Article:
The good people at the Asylum deliver everything advertised with 2-Headed Shark Attack, a 2012 horror movie that just so happens to feature a shark with two heads. Christopher Ray is the director and the screenplay is by Edward DeRuiter and H. Perry Horton, with cinematography by Stuart Brereton.
In 2-Headed Shark Attack, the bicephalic creature is what it’s all about. In nature, animals develop multiple heads in the same way as conjoined twins. There are several examples of two-headed animals in nature, with a number of two-headed cats, cows, pigs, goats, sheep, snakes, and turtles populating the annals of weird science.
In this outing, Franklin Babish (Charlie O’Connell) has taken his college class out on the Sea King with designs on learning about marine life or navigation or something. It doesn’t matter. All that matters is that the students are good-looking. Franklin’s wife (Carmen Electra) is along for the voyage because logic requires her to sunbathe on the boat.
Things go awry when the titular shark crunches down on the Sea King and wrecks the boat. The captain (Morgan Thompson) says she can fix it and recommends the students wait it out on a nearby atoll because the ship is sinking or whatever. The students explore the atoll and the two-headed shark circles, eating people and causing havoc and roaring as sharks do.
The movie attempts some reason to care about the students. There is the blonde Kate (Brooke Hogan), who knows how to fix things and is trying to get over her fear of the water. There is the “nerd” Paul (David Gallegos) and there is the “jock” Cole (Geoff Ward). The latter exhibits the sociopathic ability to leave others to die, but he’s got muscles.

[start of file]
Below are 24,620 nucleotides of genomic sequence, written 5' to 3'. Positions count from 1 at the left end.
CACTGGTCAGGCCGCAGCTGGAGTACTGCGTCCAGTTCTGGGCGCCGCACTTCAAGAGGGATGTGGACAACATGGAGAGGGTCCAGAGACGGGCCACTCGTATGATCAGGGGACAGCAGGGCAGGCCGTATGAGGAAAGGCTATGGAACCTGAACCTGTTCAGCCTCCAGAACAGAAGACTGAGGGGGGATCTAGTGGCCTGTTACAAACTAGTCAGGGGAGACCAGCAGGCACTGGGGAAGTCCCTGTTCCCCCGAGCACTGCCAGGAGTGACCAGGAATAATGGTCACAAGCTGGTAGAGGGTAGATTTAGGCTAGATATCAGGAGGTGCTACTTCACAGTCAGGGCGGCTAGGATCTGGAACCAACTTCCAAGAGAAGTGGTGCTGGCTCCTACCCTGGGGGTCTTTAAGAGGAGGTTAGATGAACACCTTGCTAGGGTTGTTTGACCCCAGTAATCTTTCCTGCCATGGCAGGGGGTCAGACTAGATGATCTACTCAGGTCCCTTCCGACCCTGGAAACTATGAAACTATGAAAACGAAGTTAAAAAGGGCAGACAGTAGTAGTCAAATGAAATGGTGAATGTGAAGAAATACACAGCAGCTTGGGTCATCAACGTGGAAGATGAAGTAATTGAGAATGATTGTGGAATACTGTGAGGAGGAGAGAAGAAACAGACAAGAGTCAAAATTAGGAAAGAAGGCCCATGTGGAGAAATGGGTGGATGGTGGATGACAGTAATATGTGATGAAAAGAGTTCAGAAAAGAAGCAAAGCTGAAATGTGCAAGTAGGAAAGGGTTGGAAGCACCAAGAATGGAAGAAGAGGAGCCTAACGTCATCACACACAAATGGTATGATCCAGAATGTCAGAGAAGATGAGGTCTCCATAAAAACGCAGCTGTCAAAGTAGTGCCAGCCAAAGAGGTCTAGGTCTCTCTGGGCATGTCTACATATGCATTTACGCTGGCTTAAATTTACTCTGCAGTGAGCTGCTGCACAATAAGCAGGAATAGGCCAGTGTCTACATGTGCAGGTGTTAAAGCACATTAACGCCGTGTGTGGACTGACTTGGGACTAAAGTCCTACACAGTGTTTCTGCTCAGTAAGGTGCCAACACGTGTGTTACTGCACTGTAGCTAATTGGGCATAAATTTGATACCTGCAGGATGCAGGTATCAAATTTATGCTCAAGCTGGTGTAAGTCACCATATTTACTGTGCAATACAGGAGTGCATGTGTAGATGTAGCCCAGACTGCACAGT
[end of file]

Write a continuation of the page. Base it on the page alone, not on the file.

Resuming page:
There are others, like the cute girl in the striped bikini (Corinne Nobili) and the other cute girl in the striped bikini and the one in the pink bikini and so on. The guys are rounded out by a gaggle of studs, although they have less to say when they aren’t cheering Cole’s Alpha antics.
It takes a while for the students to realize that the two-headed sharp is munching away, of course. They wander around the atoll in tactical groups, which enables a horny trio to get their groove on in waist-deep water. It also enables 2-Headed Shark Attack to ratify the classic 1970s trope of punishing the sexually active via violent death.
As with other Asylum outings, the dialogue is primarily concerned with exposition. Here it’s up to O’Connell’s character to act like he knows what he’s doing, but he’s constantly upstaged by the know-it-all Paul and even asks his advice when he comes across a half-eaten shark.
Also, the cute one (doesn’t matter who) mentions that the two-headed shark has twice the teeth because it has, uh, the two heads. This stunning observation takes place during a boat race wherein Kate makes a wager with Cole because there’s always a point at which the hot main girl flirts with the hot main douchebag.
The special effects are generally of the poor CGI variety, although there are some neat rubber-ish shots of the shark front and centre. Some of the death scenes are rather funny and O’Connell and Electra play out an endgame scenario when a big wave crashes toward them all dramatically.
Does 2-Headed Shark Attack deliver what it says on the tin? Absolutely. There is a shark, it has two heads, it does attack. There isn’t a lot else to talk about, although I would be remiss if I didn’t mention that I spent a lot of time wondering what the two heads were growling about.